Waistland: A (R)evolutionary View of Our Weight and Fitness Crisis

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W. W. Norton, Jun 17, 2007 - Health & Fitness - 262 pages
8 Reviews

Harvard psychologist Deirdre Barrett tackles the obesity and fitness crisis from an evolutionary standpoint.

In the modern jungle of burgers, couches, and remote controls, obesity is an enormous and growing epidemic. Weight-loss books and diet gurus urge us to "listen to our bodies," but our instincts are designed for the African savannah, not food courts. The sugary and fatty foods that we, as hunter-gatherers, are programmed to forage used to be hard to come by. Now they're as close as the vending machine down the hall.

Radical changes are necessary and, fortunately, are biologically easier than small or gradual changes in diet. Barrett tells us how to reprogram our bodies, break food addictions, and ignore our attraction to "supernormal stimuli"—artificial creations that appeal to our instincts more than the natural objects they mimic. Barrett delves into scientific research—from animal ethology to evolution—to show the disastrous direction in which our instincts have led us, and how, using our intellect, we can get back on course.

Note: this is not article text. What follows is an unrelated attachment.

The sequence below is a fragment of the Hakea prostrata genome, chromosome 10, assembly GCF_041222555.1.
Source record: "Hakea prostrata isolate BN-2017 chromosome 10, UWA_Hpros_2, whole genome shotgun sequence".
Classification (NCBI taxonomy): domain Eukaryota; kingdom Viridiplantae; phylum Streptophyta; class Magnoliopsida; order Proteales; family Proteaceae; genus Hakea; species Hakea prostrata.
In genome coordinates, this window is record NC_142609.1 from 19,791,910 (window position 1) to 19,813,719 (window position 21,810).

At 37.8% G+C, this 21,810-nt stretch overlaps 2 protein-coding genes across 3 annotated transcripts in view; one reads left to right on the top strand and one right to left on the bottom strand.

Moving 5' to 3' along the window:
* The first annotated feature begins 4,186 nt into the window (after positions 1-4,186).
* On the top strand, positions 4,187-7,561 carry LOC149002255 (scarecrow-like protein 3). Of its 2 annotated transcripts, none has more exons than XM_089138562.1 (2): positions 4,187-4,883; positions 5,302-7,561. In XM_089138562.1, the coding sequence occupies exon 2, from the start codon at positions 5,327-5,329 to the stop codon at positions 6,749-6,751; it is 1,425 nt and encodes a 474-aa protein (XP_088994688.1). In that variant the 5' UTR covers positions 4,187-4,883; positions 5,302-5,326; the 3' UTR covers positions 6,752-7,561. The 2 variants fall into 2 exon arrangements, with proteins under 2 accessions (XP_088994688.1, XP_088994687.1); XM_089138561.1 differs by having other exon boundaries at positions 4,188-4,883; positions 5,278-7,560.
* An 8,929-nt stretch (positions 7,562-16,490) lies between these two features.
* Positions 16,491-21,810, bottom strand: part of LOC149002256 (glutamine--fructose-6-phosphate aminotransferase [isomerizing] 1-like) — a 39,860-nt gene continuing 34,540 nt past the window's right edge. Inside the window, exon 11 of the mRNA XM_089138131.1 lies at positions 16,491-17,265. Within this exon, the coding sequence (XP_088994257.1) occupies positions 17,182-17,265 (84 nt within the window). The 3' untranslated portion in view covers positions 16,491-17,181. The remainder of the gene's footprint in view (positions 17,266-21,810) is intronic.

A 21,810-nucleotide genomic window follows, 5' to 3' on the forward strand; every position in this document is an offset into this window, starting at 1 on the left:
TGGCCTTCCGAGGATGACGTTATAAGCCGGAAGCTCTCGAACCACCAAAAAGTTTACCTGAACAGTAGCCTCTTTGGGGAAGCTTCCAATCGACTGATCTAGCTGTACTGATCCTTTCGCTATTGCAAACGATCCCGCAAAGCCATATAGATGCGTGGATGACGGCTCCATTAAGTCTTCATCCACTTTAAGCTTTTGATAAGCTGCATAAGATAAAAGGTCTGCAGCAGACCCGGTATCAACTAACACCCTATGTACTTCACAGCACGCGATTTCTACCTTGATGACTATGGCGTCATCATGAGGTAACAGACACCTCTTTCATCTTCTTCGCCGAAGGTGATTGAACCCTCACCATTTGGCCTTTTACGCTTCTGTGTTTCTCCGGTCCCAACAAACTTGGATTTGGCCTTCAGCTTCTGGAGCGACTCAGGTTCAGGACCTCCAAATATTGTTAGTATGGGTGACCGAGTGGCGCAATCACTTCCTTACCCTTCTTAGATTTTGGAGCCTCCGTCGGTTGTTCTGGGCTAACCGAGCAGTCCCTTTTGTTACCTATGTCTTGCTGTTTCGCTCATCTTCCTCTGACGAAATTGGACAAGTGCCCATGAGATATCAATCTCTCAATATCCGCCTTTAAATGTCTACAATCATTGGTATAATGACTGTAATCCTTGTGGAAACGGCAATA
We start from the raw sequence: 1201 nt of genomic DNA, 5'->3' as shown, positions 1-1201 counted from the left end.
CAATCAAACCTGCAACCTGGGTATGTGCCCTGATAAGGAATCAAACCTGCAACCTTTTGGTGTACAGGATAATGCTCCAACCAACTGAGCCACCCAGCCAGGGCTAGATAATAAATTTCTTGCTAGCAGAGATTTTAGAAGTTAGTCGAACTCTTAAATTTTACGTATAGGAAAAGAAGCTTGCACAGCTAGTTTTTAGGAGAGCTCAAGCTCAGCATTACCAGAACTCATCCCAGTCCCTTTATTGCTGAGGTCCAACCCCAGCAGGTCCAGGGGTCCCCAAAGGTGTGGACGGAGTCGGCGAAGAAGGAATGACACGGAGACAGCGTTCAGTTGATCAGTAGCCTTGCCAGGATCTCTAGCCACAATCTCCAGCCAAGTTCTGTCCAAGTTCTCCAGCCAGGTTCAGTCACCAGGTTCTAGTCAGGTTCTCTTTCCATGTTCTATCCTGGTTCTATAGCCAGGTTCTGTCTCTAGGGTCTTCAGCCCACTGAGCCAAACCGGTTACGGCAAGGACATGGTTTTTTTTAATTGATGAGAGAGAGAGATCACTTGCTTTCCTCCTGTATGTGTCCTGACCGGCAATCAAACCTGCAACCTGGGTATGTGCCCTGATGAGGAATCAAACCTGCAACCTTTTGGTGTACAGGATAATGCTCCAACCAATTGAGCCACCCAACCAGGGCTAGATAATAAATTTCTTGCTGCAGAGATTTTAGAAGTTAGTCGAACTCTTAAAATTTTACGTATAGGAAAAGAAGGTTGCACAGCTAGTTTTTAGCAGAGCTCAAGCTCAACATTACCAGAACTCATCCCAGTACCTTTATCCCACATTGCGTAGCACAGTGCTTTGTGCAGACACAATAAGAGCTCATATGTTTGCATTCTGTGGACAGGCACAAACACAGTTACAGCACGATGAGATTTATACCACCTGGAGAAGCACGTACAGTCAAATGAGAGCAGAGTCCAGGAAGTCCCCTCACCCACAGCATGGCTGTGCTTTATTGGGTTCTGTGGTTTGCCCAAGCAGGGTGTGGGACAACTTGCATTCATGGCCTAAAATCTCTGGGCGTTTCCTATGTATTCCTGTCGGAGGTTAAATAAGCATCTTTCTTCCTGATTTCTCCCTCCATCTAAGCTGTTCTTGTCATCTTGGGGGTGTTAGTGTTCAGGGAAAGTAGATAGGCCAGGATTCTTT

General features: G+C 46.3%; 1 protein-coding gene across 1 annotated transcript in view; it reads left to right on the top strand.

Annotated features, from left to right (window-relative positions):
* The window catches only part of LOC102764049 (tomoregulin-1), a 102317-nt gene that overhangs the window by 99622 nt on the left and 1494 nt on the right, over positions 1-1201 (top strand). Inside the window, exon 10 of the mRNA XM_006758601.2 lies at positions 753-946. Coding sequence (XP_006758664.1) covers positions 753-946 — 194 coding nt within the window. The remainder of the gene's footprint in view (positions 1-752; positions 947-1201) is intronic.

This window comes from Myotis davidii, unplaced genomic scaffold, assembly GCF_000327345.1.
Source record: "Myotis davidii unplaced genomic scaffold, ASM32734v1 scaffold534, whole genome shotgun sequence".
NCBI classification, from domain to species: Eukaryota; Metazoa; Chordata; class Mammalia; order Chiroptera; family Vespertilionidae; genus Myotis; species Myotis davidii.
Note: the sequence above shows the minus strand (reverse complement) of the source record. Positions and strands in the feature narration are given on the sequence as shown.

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Review: Waistland: A (R)evolutionary View of Our Weight and Fitness Crisis

User Review  - Goodreads

Excellent. But I did prefer her other book: "Supernormal Stimuli: How Primal Urges Overran Their Evolutionary Purpose". Read full review

Review: Waistland: A (R)evolutionary View of Our Weight and Fitness Crisis

User Review  - Goodreads

Excellent analysis of the overweight and obesity problem many people now face. This book really lays out a lot of facts that are sometimes surprising, as they are misconstrued in modern society. Read full review

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About the author (2007)

Deirdre Barrett is an evolutionary psychologist at Harvard Medical School’s Behavioral Medicine Program. She is the author of several books, including Waistland, Trauma and Dream, and Supernormal Stimuli. She lives in Cambridge, Massachusetts.

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